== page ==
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Glaucous-winged or Thayer's Gull, Reno NV USA (1 Viewer)


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Yesterday (Jan, 21, 2021) I went to a small lake near Reno Nevada called Sparks Marina. Off and on a Juvenile Glaucous-winged Gull has been reported there. During this same time period a Juvenile Thayer's Gull has also been reported. There appears to be disagreement in the local birding community about whether the bird I saw today is a Juvenile Glaucous-winged or a Thayer's Gull. Enclosed are several photos of the same bird on the water and flying. Is there some defining characteristic that suggests it's one rather than the other? Any insight would be greatly appreciated. Kathy

GW or T Gull.jpgGW or T Gull2.jpgGW or T Gull3.jpgGW or T Gull4.jpgGW or T Gull6.jpgGW or T Gull7.jpg
For me this is a Glaucus-winged Gull, or perhaps that with a little mixture of Western Gull genes in its ancestry. Or perhaps some other hybrid combination. The bill looks too large and the forehead not steep enough for a Thayer's Gull.
Not Glaucous-winged since the pattern of the outer primaries is too dark and contrasting and the tail pattern is all wrong.
It is either a Thayer's Gull or a West Coast hybrid; I would identify it as the former but choosing between the two seems to be very much a matter of personal preference...
this disagreement in the local birding community actually reflects the difficulties which even the most experienced gull people are facing in the american west, as also stated by Peter (smiths) above. this bird surely is not a glaucous-winged for the reasons he mentioned. now is it a 'giant thayer's' or is it a hybrid? structurally, to me it looks more like a hybrid and then not the coastal 'olympic gull' but (plumagewise) more like a 'cook-inlet gull' (american herring x glaucous-winged). gull folks are debating a lot about this conundrum...
This interchange is fascinating and helps explain my confusion. I will continue to watch this post in case anyone else would like to chime in. Lou Salomon is correct, some in the local birding community are calling it a "Giant Thayer's". Kathy
I agree that it looks like it could be a GWGUxHERG. For what it’s worth, the head shape is very herring-like in my opinion, and the bill is also quite large. I don’t think it’s reasonable to mark this as a Thayer’s, even if it is one by some off handed chance. It would be better left as Larus sp before assuming that it is an anomaly among anomalies of some species.
The thing is: "Herring Gull-like structure", "quite large bill", "forehead not steep enough" - these features are fairly useless, since they are readily shown by Thayer's Gulls on the breeding grounds.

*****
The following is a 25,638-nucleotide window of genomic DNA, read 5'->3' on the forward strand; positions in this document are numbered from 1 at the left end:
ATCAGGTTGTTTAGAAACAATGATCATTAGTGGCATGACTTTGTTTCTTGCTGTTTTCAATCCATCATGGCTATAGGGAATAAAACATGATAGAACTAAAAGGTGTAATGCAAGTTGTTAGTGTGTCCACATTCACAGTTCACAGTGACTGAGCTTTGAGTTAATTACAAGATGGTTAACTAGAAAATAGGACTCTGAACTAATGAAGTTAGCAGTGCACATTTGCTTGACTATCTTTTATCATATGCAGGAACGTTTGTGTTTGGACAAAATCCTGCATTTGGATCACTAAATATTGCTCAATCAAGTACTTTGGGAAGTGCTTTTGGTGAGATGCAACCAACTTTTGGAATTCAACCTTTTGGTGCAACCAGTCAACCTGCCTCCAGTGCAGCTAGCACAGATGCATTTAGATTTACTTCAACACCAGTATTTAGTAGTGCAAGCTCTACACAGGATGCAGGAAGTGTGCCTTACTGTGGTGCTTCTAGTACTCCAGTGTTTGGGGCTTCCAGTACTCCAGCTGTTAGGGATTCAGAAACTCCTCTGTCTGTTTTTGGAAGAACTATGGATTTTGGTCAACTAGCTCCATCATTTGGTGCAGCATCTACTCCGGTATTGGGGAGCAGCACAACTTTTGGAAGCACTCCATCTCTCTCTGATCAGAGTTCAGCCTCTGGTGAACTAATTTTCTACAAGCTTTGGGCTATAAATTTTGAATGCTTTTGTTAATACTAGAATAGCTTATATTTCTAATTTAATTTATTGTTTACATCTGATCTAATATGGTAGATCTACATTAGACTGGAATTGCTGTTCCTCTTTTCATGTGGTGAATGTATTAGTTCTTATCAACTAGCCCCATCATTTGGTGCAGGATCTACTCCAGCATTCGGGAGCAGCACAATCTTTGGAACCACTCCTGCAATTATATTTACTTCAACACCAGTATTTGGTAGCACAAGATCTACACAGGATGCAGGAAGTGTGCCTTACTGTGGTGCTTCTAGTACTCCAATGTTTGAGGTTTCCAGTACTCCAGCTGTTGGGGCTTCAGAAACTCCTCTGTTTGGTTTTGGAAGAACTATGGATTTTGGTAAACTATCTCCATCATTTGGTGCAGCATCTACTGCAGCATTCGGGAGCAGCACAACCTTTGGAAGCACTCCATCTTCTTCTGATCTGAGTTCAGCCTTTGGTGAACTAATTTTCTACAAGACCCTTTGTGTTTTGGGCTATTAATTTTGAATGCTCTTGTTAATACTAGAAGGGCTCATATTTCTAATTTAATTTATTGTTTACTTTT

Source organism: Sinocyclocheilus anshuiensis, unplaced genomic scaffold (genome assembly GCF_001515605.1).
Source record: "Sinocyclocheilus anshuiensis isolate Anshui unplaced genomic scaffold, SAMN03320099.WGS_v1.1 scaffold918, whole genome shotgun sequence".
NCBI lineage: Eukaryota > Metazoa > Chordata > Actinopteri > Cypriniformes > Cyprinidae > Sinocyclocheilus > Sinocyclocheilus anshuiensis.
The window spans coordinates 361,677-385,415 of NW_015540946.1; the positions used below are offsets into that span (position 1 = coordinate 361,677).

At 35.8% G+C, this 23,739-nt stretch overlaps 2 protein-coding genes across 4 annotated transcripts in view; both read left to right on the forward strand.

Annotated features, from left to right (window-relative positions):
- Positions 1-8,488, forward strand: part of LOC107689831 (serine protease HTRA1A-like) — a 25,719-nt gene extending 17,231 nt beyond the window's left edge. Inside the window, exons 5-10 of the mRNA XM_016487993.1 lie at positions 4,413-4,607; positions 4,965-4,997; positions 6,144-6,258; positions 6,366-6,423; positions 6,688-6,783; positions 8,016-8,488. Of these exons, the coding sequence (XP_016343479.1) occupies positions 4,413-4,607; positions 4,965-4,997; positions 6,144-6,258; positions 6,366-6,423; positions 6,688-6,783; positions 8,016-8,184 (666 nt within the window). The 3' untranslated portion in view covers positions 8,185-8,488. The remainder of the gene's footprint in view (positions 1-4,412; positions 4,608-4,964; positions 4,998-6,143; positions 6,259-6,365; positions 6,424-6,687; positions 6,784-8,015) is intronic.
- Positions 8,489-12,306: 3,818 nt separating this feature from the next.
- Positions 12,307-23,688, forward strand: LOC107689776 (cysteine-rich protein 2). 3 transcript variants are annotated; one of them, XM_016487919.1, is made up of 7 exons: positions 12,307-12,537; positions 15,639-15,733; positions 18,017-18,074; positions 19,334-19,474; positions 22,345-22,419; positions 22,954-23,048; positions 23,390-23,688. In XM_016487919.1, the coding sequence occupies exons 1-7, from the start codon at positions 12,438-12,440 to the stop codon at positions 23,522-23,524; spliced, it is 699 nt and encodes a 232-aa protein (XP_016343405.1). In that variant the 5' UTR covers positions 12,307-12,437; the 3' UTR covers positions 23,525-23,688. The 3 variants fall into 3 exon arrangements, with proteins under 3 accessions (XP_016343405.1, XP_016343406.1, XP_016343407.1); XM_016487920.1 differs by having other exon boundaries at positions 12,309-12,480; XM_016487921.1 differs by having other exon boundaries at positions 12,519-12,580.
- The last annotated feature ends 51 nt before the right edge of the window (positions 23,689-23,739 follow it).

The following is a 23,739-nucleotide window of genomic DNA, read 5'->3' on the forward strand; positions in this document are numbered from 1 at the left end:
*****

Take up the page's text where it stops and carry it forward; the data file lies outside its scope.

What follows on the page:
I'm beginning to think I should just post the photos with "Laurus" on ebird so that others can consider what it is. However, for now I will keep checking back with birdforum. Gulls are complicated enough but adding hybrids to the mix makes it even more so. Bottom line is if I state what the bird is on ebird the only vote that counts for acceptance is the person who reviews gulls for Washoe County. Sure would add clarity to have some genetic analysis.
The thing is: "Herring Gull-like structure", "quite large bill", "forehead not steep enough" - these features are fairly useless, since they are readily shown by Thayer's Gulls on the breeding grounds.

Do you have a sense for how common it is? This is news to me, having never been to their breeding grounds. I would think (based solely on logic) that something as drastic as structure of the head ranging from small and round to large and flat would indicate mixed genes somewhere along the spectrum. I have to wonder how these birds are being identified to species level confidently. With such ambiguity, even among experts, it sounds like some of them might be called to a species level too quickly. Just my thoughts, not an expert on gulls.
On the breeding grounds Thayer's Gull can be identified rather easily since they breed much further north in the High Arctic than most other large gulls (except Glaucous). However, most birders (like me) have studied this species only on its wintering grounds, where it is found in mixed gull flocks often containing a large number of Pacific hybrids. Trying to sort out all of these gulls on the wintering grounds is therefore a bit like stumbling in the dark.

The differences in head structure in gulls often reflect differences between the sexes, which can at times be more dramatic than the differences between species. It may be news to you, but the variation in head and bill structure in Thayer's Gull has been well described, for example by Kaufman already 30 years ago ("A field guide to advanced birding", 1990).
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